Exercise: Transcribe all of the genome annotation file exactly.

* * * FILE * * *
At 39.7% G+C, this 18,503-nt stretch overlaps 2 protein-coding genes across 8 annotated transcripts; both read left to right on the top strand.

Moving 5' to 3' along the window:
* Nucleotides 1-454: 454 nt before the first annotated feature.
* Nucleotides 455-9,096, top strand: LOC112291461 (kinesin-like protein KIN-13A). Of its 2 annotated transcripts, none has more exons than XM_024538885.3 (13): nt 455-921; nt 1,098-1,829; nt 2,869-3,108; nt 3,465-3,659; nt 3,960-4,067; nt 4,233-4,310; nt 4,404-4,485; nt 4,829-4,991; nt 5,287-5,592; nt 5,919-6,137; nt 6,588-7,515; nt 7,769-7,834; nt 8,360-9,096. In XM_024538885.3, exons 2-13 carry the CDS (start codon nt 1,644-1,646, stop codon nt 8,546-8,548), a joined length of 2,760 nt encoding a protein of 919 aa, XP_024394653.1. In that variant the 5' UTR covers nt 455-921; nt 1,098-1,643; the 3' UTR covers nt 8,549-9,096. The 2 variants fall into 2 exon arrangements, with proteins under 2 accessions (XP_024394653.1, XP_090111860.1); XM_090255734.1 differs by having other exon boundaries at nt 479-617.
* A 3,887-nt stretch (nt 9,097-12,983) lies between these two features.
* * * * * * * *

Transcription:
At 39.7% G+C, this 18,503-nt stretch overlaps 2 protein-coding genes across 8 annotated transcripts; both read left to right on the top strand.

Moving 5' to 3' along the window:
* Nucleotides 1-454: 454 nt before the first annotated feature.
* Nucleotides 455-9,096, top strand: LOC112291461 (kinesin-like protein KIN-13A). Of its 2 annotated transcripts, none has more exons than XM_024538885.3 (13): nt 455-921; nt 1,098-1,829; nt 2,869-3,108; nt 3,465-3,659; nt 3,960-4,067; nt 4,233-4,310; nt 4,404-4,485; nt 4,829-4,991; nt 5,287-5,592; nt 5,919-6,137; nt 6,588-7,515; nt 7,769-7,834; nt 8,360-9,096. In XM_024538885.3, exons 2-13 carry the CDS (start codon nt 1,644-1,646, stop codon nt 8,546-8,548), a joined length of 2,760 nt encoding a protein of 919 aa, XP_024394653.1. In that variant the 5' UTR covers nt 455-921; nt 1,098-1,643; the 3' UTR covers nt 8,549-9,096. The 2 variants fall into 2 exon arrangements, with proteins under 2 accessions (XP_024394653.1, XP_090111860.1); XM_090255734.1 differs by having other exon boundaries at nt 479-617.
* A 3,887-nt stretch (nt 9,097-12,983) lies between these two features.